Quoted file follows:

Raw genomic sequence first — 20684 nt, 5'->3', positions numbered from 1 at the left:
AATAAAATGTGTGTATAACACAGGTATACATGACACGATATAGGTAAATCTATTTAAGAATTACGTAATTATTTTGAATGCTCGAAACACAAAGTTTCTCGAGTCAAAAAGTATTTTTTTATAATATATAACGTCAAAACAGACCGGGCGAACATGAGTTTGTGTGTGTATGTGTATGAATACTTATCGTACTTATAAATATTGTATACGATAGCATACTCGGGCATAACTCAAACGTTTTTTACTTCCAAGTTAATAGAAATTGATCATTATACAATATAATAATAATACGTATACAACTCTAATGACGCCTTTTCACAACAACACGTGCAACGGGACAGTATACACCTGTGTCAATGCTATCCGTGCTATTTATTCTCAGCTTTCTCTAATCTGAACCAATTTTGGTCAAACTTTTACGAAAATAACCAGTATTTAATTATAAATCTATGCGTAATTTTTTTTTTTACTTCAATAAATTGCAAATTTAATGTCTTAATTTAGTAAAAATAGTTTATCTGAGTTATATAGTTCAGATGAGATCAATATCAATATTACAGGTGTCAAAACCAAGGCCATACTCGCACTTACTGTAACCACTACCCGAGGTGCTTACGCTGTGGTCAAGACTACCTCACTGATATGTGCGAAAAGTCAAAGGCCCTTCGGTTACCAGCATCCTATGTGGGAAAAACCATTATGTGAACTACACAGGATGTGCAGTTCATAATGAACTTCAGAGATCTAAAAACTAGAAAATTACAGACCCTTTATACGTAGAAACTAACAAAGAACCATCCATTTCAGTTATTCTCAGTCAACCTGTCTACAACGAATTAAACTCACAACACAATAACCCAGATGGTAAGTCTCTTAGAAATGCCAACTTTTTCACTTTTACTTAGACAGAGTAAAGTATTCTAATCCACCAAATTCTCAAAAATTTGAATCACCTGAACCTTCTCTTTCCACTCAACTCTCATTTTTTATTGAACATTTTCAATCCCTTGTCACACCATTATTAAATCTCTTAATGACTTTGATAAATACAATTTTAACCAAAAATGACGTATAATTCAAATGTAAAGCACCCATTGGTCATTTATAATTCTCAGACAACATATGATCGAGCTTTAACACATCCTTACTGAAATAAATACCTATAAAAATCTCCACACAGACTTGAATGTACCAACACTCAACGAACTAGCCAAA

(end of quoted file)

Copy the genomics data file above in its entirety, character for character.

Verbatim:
Raw genomic sequence first — 20684 nt, 5'->3', positions numbered from 1 at the left:
AATAAAATGTGTGTATAACACAGGTATACATGACACGATATAGGTAAATCTATTTAAGAATTACGTAATTATTTTGAATGCTCGAAACACAAAGTTTCTCGAGTCAAAAAGTATTTTTTTATAATATATAACGTCAAAACAGACCGGGCGAACATGAGTTTGTGTGTGTATGTGTATGAATACTTATCGTACTTATAAATATTGTATACGATAGCATACTCGGGCATAACTCAAACGTTTTTTACTTCCAAGTTAATAGAAATTGATCATTATACAATATAATAATAATACGTATACAACTCTAATGACGCCTTTTCACAACAACACGTGCAACGGGACAGTATACACCTGTGTCAATGCTATCCGTGCTATTTATTCTCAGCTTTCTCTAATCTGAACCAATTTTGGTCAAACTTTTACGAAAATAACCAGTATTTAATTATAAATCTATGCGTAATTTTTTTTTTTACTTCAATAAATTGCAAATTTAATGTCTTAATTTAGTAAAAATAGTTTATCTGAGTTATATAGTTCAGATGAGATCAATATCAATATTACAGGTGTCAAAACCAAGGCCATACTCGCACTTACTGTAACCACTACCCGAGGTGCTTACGCTGTGGTCAAGACTACCTCACTGATATGTGCGAAAAGTCAAAGGCCCTTCGGTTACCAGCATCCTATGTGGGAAAAACCATTATGTGAACTACACAGGATGTGCAGTTCATAATGAACTTCAGAGATCTAAAAACTAGAAAATTACAGACCCTTTATACGTAGAAACTAACAAAGAACCATCCATTTCAGTTATTCTCAGTCAACCTGTCTACAACGAATTAAACTCACAACACAATAACCCAGATGGTAAGTCTCTTAGAAATGCCAACTTTTTCACTTTTACTTAGACAGAGTAAAGTATTCTAATCCACCAAATTCTCAAAAATTTGAATCACCTGAACCTTCTCTTTCCACTCAACTCTCATTTTTTATTGAACATTTTCAATCCCTTGTCACACCATTATTAAATCTCTTAATGACTTTGATAAATACAATTTTAACCAAAAATGACGTATAATTCAAATGTAAAGCACCCATTGGTCATTTATAATTCTCAGACAACATATGATCGAGCTTTAACACATCCTTACTGAAATAAATACCTATAAAAATCTCCACACAGACTTGAATGTACCAACACTCAACGAACTAGCCAAA